ANCIENT WARFARE XVI-2 - THE COMING OF THE HOPLITE
SHIELDS, SPEARS AND SHINING BRONZE
When did the phalanx become the fully-developed formation we imagine? In this issue of Ancient Warfare, we explore the various changes and developments in the seventh through fifth centuries BC that eventually led to the emergence of the 'Classical' Greek hoplite.
Theme: The coming of the hoplite
- Roel Konijnendijk, 'The rise of the Greek heavy spearman - Going hoplite'.
- Sean Manning, 'The development of Greek swords in the Archaic Age - The cutting edge'.
- Murray Dahm, 'Hoplite against hoplite at the Battle of Delium, 424 BC - Enemies of old'.
- Alexander Howard, 'Combat motivations of the classical hoplite - Tremble or assemble'.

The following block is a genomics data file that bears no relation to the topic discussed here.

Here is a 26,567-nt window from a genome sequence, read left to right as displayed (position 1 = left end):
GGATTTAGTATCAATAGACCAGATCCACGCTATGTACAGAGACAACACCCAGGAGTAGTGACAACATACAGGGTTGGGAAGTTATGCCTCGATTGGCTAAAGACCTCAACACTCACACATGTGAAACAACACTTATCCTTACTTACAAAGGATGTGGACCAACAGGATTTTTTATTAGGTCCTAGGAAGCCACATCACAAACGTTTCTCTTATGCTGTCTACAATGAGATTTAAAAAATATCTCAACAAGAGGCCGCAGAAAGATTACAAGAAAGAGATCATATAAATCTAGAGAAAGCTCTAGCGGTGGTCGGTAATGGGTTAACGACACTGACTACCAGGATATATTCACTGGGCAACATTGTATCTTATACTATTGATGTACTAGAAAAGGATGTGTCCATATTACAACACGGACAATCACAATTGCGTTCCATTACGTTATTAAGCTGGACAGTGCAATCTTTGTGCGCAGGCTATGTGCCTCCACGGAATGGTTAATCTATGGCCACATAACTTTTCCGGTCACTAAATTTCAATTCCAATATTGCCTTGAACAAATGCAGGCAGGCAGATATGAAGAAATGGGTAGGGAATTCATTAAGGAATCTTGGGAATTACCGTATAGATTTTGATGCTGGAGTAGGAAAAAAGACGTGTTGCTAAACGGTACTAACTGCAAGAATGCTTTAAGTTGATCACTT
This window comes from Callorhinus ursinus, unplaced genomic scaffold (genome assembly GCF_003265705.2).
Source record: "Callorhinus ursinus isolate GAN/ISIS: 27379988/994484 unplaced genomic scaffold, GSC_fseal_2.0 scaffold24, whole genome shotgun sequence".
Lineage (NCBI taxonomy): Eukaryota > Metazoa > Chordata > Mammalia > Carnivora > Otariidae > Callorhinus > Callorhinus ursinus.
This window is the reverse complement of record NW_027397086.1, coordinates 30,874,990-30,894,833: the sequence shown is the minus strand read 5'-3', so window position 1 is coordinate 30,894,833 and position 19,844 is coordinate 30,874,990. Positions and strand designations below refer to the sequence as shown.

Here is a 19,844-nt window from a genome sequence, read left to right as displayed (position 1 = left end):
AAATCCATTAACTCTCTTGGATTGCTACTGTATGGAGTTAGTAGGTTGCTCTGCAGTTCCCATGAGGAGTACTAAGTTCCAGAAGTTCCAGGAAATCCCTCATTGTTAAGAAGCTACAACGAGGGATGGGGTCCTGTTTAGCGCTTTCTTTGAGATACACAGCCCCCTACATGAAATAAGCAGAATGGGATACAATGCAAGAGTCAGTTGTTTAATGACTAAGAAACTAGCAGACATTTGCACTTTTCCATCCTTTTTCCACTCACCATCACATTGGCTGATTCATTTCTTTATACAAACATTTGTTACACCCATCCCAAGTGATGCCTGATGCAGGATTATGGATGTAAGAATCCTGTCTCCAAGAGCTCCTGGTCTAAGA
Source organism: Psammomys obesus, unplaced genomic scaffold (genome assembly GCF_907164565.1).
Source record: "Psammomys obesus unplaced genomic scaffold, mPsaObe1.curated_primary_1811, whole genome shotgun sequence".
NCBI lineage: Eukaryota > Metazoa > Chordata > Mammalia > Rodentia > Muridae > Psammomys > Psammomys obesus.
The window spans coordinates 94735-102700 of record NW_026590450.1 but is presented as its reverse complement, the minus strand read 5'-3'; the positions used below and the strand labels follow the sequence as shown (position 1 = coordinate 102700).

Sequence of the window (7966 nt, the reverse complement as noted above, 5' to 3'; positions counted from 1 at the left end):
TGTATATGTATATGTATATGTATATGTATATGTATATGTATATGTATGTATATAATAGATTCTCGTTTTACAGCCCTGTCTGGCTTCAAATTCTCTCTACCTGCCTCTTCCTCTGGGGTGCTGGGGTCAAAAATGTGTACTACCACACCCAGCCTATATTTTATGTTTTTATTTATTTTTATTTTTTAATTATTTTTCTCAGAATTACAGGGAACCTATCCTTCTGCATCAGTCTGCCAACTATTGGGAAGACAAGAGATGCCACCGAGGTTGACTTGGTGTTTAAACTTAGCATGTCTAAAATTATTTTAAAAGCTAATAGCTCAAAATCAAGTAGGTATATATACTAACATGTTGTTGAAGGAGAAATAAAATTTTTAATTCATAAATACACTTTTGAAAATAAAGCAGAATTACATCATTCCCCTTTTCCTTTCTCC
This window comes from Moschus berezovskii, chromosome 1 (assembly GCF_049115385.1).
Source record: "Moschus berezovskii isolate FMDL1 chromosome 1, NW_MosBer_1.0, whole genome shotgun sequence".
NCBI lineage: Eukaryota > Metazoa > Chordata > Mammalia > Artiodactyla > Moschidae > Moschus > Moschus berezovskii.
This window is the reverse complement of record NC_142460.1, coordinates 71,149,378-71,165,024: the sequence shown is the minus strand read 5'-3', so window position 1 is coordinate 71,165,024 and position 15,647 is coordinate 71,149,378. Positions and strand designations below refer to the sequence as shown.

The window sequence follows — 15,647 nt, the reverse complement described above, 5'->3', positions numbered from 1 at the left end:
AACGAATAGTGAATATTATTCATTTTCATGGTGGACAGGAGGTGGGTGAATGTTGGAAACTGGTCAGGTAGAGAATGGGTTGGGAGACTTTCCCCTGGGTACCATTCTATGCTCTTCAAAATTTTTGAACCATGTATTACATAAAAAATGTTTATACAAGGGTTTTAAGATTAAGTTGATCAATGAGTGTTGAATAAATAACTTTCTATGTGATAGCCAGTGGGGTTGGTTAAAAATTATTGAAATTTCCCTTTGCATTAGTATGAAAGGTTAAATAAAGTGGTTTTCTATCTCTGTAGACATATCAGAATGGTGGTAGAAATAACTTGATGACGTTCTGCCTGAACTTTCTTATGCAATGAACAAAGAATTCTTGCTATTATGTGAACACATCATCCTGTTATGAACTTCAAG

- Myke Cole, 'The decline of hoplite armour - Arrows and bronze'.
- Corrado Re, 'The panoply of a Roman consul, 218 - 201 BC - Dressed to impress'.
- Mike Dobson, 'The environmental impact of ancient sieges - Ancient toilet warfare'.
- Jo Ball, 'A military food purchase from Vindolanda - Bacon and pork fat'.
- William Matthews, 'Divination and military decision-making - Resolving doubts'.
- Mark McCaffery, 'Swords stirring the air - The spatha'.
- Duncan B Campbell, 'Evidence for camel riders in the Roman army - The Dromedarii'.
Interamente illustrato a colori
21 x 30